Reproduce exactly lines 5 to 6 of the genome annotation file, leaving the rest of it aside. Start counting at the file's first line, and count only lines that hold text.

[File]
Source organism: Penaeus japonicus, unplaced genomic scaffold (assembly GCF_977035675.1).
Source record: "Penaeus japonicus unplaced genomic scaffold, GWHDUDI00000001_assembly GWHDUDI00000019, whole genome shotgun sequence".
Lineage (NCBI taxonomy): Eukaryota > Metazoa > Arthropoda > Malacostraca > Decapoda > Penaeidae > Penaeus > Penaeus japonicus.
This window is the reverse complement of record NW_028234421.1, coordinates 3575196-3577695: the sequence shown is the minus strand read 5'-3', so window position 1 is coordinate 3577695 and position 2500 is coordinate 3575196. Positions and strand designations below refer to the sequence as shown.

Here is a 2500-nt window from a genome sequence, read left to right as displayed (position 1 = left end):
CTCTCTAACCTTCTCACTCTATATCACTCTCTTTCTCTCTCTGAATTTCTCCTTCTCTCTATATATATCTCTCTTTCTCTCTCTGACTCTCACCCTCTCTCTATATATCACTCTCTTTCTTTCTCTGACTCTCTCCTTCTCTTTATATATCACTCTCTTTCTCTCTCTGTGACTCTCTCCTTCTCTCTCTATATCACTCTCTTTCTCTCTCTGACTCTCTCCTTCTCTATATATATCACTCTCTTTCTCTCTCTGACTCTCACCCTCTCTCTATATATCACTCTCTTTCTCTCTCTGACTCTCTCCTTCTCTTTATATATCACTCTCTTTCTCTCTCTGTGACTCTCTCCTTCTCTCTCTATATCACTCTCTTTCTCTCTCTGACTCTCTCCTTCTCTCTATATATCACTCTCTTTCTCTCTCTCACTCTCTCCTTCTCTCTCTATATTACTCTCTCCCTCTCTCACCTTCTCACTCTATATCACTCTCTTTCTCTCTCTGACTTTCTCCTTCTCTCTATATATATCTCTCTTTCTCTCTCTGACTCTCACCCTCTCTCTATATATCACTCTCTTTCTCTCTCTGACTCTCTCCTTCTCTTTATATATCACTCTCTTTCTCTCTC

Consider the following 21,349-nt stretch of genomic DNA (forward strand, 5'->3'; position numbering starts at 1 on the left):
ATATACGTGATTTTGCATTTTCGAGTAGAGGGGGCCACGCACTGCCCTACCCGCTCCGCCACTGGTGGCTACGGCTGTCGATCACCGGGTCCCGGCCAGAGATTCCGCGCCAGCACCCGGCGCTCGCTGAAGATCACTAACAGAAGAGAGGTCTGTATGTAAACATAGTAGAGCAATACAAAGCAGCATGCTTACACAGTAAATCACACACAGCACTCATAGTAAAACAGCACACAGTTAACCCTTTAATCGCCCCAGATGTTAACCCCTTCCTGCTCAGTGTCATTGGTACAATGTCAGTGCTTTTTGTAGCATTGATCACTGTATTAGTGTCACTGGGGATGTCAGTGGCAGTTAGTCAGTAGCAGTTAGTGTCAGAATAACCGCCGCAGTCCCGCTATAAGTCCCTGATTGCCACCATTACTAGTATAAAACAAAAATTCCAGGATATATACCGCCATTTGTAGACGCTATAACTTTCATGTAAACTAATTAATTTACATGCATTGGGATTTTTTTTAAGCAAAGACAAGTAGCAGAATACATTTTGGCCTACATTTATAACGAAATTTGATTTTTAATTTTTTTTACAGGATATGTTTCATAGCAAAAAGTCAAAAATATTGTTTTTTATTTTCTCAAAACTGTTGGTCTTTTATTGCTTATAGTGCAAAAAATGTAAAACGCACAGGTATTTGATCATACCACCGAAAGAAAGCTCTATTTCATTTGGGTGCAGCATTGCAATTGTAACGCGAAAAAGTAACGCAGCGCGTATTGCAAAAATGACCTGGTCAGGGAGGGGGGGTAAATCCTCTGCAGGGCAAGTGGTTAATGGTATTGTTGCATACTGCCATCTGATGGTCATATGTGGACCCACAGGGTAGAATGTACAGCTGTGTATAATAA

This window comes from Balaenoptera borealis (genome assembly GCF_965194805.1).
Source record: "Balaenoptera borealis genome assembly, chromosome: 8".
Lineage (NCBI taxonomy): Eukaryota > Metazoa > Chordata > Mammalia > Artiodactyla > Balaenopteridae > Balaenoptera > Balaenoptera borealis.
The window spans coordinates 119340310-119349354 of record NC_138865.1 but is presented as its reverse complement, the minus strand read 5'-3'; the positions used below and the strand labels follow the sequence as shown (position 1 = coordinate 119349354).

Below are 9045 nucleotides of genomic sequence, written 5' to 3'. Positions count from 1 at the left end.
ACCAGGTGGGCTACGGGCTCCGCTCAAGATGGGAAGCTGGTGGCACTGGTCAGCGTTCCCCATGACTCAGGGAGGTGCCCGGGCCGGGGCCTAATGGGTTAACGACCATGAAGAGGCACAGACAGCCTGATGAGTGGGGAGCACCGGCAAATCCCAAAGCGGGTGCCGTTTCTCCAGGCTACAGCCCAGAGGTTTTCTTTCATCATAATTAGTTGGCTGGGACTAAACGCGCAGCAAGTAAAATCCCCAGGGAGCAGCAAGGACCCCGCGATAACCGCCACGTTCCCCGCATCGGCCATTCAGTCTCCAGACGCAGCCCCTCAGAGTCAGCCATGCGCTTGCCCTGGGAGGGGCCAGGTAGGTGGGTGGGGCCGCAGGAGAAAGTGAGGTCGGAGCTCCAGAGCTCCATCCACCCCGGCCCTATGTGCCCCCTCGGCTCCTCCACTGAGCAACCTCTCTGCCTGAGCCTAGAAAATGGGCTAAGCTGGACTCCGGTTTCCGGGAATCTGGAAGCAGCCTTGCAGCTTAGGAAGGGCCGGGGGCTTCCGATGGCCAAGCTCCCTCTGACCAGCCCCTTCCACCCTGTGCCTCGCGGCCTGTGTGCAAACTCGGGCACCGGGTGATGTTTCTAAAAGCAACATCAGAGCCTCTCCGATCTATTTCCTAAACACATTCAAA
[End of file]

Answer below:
Here is a 2500-nt window from a genome sequence, read left to right as displayed (position 1 = left end):
CTCTCTAACCTTCTCACTCTATATCACTCTCTTTCTCTCTCTGAATTTCTCCTTCTCTCTATATATATCTCTCTTTCTCTCTCTGACTCTCACCCTCTCTCTATATATCACTCTCTTTCTTTCTCTGACTCTCTCCTTCTCTTTATATATCACTCTCTTTCTCTCTCTGTGACTCTCTCCTTCTCTCTCTATATCACTCTCTTTCTCTCTCTGACTCTCTCCTTCTCTATATATATCACTCTCTTTCTCTCTCTGACTCTCACCCTCTCTCTATATATCACTCTCTTTCTCTCTCTGACTCTCTCCTTCTCTTTATATATCACTCTCTTTCTCTCTCTGTGACTCTCTCCTTCTCTCTCTATATCACTCTCTTTCTCTCTCTGACTCTCTCCTTCTCTCTATATATCACTCTCTTTCTCTCTCTCACTCTCTCCTTCTCTCTCTATATTACTCTCTCCCTCTCTCACCTTCTCACTCTATATCACTCTCTTTCTCTCTCTGACTTTCTCCTTCTCTCTATATATATCTCTCTTTCTCTCTCTGACTCTCACCCTCTCTCTATATATCACTCTCTTTCTCTCTCTGACTCTCTCCTTCTCTTTATATATCACTCTCTTTCTCTCTC